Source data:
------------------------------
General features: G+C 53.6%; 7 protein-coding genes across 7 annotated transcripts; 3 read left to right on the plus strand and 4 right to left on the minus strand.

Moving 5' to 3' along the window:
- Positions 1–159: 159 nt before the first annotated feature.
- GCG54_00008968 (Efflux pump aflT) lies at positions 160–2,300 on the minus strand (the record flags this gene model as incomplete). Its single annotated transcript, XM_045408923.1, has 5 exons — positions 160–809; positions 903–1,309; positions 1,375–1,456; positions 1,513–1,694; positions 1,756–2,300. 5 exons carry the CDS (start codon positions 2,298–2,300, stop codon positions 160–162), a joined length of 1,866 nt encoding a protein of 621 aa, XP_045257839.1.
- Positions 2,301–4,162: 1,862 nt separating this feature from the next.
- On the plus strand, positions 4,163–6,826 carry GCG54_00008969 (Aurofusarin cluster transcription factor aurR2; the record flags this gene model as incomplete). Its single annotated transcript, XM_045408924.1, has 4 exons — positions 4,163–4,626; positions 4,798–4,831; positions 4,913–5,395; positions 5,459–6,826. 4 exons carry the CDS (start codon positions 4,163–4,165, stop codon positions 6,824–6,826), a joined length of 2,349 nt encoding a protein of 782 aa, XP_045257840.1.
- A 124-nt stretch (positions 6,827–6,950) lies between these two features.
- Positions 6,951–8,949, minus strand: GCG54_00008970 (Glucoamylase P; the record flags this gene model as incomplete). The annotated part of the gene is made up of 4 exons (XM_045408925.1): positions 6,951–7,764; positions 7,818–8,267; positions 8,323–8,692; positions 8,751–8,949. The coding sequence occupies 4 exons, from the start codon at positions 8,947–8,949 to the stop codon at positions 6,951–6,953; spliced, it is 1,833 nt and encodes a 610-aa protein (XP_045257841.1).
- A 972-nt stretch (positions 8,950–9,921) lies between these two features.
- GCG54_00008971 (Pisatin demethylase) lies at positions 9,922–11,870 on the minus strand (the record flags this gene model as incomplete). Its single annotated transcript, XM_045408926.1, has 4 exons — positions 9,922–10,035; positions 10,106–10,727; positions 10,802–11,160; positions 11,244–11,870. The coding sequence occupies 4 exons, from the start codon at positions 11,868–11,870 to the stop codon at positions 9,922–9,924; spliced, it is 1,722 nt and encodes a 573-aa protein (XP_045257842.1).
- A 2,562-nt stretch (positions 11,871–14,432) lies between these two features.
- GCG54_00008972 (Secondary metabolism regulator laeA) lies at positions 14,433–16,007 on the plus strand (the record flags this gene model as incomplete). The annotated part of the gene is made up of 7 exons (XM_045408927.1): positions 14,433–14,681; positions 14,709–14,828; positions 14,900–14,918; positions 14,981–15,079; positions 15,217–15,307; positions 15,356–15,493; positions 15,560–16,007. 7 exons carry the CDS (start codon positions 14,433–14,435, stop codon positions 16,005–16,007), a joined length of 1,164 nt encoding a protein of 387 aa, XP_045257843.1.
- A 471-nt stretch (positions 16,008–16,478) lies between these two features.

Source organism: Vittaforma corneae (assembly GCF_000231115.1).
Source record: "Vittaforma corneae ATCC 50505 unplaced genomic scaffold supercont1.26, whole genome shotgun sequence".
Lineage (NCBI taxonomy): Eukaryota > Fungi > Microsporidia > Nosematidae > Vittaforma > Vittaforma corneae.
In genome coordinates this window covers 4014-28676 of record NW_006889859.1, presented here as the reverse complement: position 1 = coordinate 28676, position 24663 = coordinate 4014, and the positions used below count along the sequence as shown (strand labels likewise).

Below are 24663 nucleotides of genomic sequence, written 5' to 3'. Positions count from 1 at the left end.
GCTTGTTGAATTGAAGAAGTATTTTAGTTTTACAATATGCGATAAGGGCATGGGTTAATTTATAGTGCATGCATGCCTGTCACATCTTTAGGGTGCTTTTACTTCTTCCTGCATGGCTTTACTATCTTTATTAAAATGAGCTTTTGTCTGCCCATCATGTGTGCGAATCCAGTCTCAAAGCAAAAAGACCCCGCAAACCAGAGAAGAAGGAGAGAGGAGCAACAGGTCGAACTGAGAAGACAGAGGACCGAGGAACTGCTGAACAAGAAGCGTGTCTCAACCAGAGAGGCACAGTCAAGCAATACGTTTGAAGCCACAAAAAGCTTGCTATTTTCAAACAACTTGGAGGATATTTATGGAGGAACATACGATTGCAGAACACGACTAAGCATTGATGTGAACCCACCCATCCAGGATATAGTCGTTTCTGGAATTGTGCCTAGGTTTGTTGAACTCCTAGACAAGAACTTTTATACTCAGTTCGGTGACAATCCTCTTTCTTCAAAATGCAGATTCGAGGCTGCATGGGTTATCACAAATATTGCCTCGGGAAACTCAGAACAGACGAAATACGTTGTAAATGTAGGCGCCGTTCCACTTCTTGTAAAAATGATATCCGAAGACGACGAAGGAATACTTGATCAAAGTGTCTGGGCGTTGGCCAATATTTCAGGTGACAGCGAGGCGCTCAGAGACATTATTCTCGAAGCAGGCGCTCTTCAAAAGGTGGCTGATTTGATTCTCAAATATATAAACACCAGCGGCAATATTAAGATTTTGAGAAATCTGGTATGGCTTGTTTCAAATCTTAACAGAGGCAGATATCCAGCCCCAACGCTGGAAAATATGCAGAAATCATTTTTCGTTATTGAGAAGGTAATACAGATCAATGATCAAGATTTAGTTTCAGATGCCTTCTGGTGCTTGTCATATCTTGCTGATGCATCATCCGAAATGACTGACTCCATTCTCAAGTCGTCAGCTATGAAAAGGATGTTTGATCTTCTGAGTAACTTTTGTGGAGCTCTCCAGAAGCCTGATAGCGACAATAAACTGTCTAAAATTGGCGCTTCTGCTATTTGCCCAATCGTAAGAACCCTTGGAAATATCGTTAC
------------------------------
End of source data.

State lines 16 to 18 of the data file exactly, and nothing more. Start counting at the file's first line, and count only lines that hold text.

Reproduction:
Lineage (NCBI taxonomy): Eukaryota > Fungi > Microsporidia > Nosematidae > Vittaforma > Vittaforma corneae.
In genome coordinates this window covers 4014-28676 of record NW_006889859.1, presented here as the reverse complement: position 1 = coordinate 28676, position 24663 = coordinate 4014, and the positions used below count along the sequence as shown (strand labels likewise).

Below are 24663 nucleotides of genomic sequence, written 5' to 3'. Positions count from 1 at the left end.